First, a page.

Lessons From the Flowers: Living in Harmony with Symbiotic Plants

It could  be said that one of the highest states of evolution in the natural world is when an organism can develop mutually beneficial, or SYMBIOTIC, relationships with surrounding organisms.

As each new kingdom of life came about, the ecosystem on Earth became more complex and the bionic components became more interactive. Symbiosis, in a broad definition, is “the living together in an intimate association of two or more dissimilar organisms.” Symbiosis can result in a relationship in which both organisms benefit. Nitrogen fixation by legumes is a consequence of microbes that fix nitrogen and plants that supply simple carbons. Plants and fungi have established a cooperation in which the plant provides nutrients and ‘the fungi provide alkaloids to deter predation and allow for greater drought tolerance. More generally, plants and herbivores have essentially co-evolved such that the action of herbivores on plants can lead to greater diversity and dispersion of seed.” -James Wells and Vincent Varel


These are some extraordinary examples from the plant world:

Yucca Plant and Yucca Moth

This particular mutualistic relationship can be traced back around 40 million years. It is an example of an especially crucial symbiotic relationship, one in which the larvae of the Yucca Moth must feed on the seeds of the Yucca Plant, which can only be pollinated specifically by the Yucca Moth, given the unique shape of the moth’s mouth which scrapes up the pollen, packs it into a ball, and brings it to another plant during the procreation process. Yucca moths will emerge from underground cocoons in the spring where the Yucca Plant will become the setting for both the mating, egg-laying, and pollen collection. Once the eggs have been left, the female moth will leave behind a pheromone marker which alerts future moths that they should leave fewer eggs or avoid the plant entirely, moderating the amount of larvae to hatch. You can read more about the relationship here: http://prairieecologist.com/2010/12/08/the-yucca-and-its-moth/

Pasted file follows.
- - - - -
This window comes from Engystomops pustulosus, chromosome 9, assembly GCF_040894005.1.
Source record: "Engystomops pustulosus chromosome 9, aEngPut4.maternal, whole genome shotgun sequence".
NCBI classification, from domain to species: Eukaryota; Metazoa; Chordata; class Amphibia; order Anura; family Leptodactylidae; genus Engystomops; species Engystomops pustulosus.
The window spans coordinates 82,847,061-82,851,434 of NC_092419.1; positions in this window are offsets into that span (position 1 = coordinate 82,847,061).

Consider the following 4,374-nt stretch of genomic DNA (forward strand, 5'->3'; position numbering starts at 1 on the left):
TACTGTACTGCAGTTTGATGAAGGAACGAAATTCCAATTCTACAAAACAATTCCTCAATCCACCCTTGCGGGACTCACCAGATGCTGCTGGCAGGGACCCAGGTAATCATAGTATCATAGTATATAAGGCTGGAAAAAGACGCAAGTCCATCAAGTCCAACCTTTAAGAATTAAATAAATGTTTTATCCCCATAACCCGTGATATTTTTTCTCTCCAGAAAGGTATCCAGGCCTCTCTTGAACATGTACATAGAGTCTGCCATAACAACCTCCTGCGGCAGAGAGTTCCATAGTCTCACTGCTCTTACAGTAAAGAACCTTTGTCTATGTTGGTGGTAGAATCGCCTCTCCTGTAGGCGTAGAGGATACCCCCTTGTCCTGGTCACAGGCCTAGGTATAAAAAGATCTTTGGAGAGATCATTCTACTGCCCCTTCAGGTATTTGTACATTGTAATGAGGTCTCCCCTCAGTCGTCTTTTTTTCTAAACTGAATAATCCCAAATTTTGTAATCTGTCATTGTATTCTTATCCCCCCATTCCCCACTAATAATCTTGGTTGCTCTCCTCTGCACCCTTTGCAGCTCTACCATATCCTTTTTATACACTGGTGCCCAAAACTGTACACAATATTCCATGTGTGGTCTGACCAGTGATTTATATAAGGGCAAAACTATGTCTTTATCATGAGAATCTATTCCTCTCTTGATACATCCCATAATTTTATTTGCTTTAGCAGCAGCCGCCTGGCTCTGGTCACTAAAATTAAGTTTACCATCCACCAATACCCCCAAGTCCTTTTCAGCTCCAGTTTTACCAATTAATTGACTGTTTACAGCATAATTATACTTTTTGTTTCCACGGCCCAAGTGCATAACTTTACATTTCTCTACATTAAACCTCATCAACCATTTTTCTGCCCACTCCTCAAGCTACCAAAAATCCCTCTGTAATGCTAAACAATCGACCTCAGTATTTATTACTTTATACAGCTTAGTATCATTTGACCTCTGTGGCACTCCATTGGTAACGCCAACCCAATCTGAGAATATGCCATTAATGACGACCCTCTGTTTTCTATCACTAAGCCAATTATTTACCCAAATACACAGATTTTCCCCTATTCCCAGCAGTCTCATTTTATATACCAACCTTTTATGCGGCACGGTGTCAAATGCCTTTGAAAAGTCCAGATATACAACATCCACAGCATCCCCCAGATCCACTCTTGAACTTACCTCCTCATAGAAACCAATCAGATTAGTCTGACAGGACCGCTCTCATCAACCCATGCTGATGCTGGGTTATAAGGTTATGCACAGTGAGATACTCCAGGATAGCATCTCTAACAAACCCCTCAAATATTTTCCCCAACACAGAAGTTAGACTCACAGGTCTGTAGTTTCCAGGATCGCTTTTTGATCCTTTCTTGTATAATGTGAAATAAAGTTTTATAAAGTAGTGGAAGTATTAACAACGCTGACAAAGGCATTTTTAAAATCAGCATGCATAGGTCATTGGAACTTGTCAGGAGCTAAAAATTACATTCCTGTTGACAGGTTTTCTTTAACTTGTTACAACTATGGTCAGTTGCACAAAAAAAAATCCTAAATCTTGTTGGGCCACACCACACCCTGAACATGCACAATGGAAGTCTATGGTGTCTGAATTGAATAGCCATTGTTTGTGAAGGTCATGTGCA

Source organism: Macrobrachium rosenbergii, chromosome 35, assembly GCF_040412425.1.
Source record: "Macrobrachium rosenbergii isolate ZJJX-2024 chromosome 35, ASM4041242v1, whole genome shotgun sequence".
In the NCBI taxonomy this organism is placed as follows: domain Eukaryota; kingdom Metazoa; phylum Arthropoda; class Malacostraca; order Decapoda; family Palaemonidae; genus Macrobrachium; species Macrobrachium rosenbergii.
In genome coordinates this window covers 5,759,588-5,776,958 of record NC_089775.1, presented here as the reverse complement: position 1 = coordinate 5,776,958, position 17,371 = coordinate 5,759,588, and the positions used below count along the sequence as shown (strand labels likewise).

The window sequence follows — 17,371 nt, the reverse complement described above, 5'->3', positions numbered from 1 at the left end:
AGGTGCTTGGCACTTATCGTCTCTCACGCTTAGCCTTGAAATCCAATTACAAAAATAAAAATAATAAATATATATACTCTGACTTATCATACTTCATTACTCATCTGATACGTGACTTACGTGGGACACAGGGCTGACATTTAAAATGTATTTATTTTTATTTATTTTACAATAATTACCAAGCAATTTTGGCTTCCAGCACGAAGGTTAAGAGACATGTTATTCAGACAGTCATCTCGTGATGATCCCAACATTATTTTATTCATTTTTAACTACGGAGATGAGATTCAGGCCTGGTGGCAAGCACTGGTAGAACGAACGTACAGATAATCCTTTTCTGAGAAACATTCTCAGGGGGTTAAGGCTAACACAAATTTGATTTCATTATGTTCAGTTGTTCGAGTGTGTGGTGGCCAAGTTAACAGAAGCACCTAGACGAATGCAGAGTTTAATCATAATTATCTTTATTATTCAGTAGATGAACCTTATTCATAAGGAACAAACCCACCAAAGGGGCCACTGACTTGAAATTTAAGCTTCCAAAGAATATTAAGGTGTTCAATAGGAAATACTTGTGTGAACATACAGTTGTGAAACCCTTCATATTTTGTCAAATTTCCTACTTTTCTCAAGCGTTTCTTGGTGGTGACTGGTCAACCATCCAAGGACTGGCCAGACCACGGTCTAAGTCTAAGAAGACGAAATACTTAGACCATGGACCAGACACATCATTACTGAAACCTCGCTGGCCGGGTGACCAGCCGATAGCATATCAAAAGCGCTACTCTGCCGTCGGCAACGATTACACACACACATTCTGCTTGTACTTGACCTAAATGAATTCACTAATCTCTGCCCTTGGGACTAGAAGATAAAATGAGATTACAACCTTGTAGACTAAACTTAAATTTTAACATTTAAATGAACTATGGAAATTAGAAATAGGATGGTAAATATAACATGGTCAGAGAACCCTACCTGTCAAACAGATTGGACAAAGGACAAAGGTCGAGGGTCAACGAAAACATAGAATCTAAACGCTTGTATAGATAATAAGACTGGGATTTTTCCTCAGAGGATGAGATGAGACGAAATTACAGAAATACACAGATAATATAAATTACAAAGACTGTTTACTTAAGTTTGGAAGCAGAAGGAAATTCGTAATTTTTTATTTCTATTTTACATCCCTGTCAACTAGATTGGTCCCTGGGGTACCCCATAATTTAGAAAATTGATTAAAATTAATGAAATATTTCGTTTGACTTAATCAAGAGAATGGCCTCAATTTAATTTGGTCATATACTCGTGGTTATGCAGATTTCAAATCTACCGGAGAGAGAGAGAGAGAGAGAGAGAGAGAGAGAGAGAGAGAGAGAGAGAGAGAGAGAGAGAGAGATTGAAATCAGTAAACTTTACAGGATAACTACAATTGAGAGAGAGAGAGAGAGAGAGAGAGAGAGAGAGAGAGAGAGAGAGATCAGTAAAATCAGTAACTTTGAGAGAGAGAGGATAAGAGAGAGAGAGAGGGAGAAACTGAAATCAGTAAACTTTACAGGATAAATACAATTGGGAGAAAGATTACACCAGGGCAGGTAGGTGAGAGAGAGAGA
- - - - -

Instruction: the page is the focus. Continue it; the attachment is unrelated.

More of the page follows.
Orphium Frutescens and the Carpenter Bee

This rare flower, also known as the sea rose, can be found in the coastal areas of South Africa. In this symbiotic relationship, the flower only releases its pollen after detecting the vibrations from only the carpenter bee that is also native to Africa. This is fascinating, yet challenging for those who wish to garden the flower in other parts of the world, where without the carpenter bee the plant cannot produce its own seeds. Again, the plant is completely dependent on a specific pollinator, and if the carpenter bee ever becomes extinct, the sea rose will follow.






Mycorrhizae and Lichens

Both mycorrhizae and lichen are the result of symbiotic relationships between fungi and algae or fungi and root systems of other plants. In lichen, the fungal component is mycobiont which provides protection and the algae is phycobiont which creates the food supply through photosynthesis. They are considered a composite organism, consisting of the two separate parts in a form that is different from either. Mycorrhizae takes carbohydrates from plants at the root level, a process which enlarges the root system resulting in more available mineral nutrients. There are other forms of mycorrhizae/plant relationships, but this is the most well-known. A much more extensive list can be found here: http://www.botany.hawaii.edu/faculty/wong/BOT135/Lect26.htm

This study can also come in handy for vegetable farmers gardeners by taking advantage of companion planting, which enables you to plan a garden that is both beautiful and functional! Here are a few examples of veggies that grow better when planted together:

Asparagus– Tomato, Parsley, Basil

Carrots– Rosemary, Lettuce, Sage, Tomato

Cucumber– Corn, Beans, Sunflowers, Radish

Spinach– Strawberries, Faba Beans

Pumpkins– Corn, Marigold Flowers

For a more complete list look here:http://bristen.com/natureshop/gardenjournal/CompanionPlantingChart.htm


There is so much society could stand to learned from studying  the many environmental examples of symbiosis. It is quite humbling and spectacular that through mutualism, plants, animals, and even bacteria can form such elegant systems that sustain  life for all involved; biological duets without which neither participant could thrive. There is even evidence to suggest that relationships that begin parasitic can in time evolve to become symbiotic. More can be read on that here:http://users.rcn.com/jkimball.ma.ultranet/BiologyPages/S/Symbiosis.html

So with these examples in mind, we can consider in our own lives how our decisions, benign and major, are connected to those around us and how we might make choices that can respect and even benefit others.